Japanese-born artist Masami Teraoka immigrated to the United States in the 1960s, in the midst of a burgeoning post-war mass consumer society. During a visit to Vancouver, the artist was struck by the Golden Arches of McDonald's looming over the city and was prompted to create his series, McDonald's Hamburgers Invading Japan (1974-5), which shows the impact of the American multinational corporation on a post-World War II Japan. Completed in watercolor to resemble ukiyo-e woodblock prints, Teraoka shows the permeability of the boundaries between East and West. In my analysis of the series, I build on concepts of pollution and the body outlined by Mary Douglas in her seminal work, Purity and Danger (1966), to address how Teraoka uses scenes of food and eating to depict the intersection of a modern American culture with a traditional Japanese one. Firstly, I consider the potential for pollution in terms of changes in etiquette, brought about by the introduction of fast food in Japan, as well as the physical presence of McDonald's outlets on Japanese soil. I then look at the artist's articulation of a space that transforms American concepts and, infusing them with Japanese elements, creates a site that is firmly rooted in both traditions. His works contain a cautionary tone, warning against the possibility of losing traditional Japanese culture in the face of a consumer-driven American one—indicated by his inclusion of such imagery as crumpled hamburger wrappers encroaching on scenes of Japanese flora and kimono. At the same time, he injects his work with humor and, drawing on conventions of the ukiyo-e medium, creates a site of agency and resistance for the Japanese subject. As a result, Teraoka shows that cross-culturalism is not a one-way street—Japanese culture does not have to passively adopt American conventions, but can create a hybrid space that includes aspects of both worlds.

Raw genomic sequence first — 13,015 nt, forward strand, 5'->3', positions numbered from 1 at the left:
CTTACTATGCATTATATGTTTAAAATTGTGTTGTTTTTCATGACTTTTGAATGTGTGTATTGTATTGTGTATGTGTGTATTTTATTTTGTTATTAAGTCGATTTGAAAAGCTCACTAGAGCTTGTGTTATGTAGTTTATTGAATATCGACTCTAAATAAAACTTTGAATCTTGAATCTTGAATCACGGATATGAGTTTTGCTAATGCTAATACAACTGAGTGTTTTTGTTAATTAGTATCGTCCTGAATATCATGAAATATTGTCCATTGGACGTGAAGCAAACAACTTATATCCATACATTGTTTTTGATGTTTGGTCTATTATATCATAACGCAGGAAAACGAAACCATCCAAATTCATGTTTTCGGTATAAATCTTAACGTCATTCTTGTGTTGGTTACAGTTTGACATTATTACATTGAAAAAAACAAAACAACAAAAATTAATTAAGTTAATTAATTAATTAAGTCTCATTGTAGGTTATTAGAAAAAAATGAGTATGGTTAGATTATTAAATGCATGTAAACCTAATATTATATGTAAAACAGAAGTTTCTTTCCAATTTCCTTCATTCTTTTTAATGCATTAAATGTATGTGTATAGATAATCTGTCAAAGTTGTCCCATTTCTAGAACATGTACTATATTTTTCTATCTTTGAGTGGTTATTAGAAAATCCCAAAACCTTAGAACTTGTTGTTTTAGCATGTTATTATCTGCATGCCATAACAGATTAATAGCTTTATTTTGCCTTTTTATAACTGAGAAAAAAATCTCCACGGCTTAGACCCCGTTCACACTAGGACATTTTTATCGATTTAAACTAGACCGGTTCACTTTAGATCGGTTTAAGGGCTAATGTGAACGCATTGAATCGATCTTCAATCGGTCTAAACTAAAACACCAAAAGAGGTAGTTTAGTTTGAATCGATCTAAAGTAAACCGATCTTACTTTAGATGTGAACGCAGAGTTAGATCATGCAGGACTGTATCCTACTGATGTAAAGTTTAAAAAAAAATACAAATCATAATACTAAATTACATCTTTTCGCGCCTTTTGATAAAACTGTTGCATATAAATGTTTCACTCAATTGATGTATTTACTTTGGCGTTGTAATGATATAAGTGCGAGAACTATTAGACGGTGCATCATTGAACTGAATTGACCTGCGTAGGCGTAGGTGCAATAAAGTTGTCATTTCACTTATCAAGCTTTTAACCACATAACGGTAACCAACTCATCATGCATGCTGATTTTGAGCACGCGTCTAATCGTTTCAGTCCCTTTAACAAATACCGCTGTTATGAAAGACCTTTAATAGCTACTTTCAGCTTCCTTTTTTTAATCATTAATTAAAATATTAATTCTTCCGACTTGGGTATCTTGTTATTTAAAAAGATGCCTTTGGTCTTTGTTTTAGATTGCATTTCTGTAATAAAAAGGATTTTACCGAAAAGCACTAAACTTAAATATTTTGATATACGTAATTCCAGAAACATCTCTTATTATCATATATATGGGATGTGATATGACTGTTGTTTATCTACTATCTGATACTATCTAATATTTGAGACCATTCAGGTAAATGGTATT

Available at: http://works.bepress.com/hinefuku/16/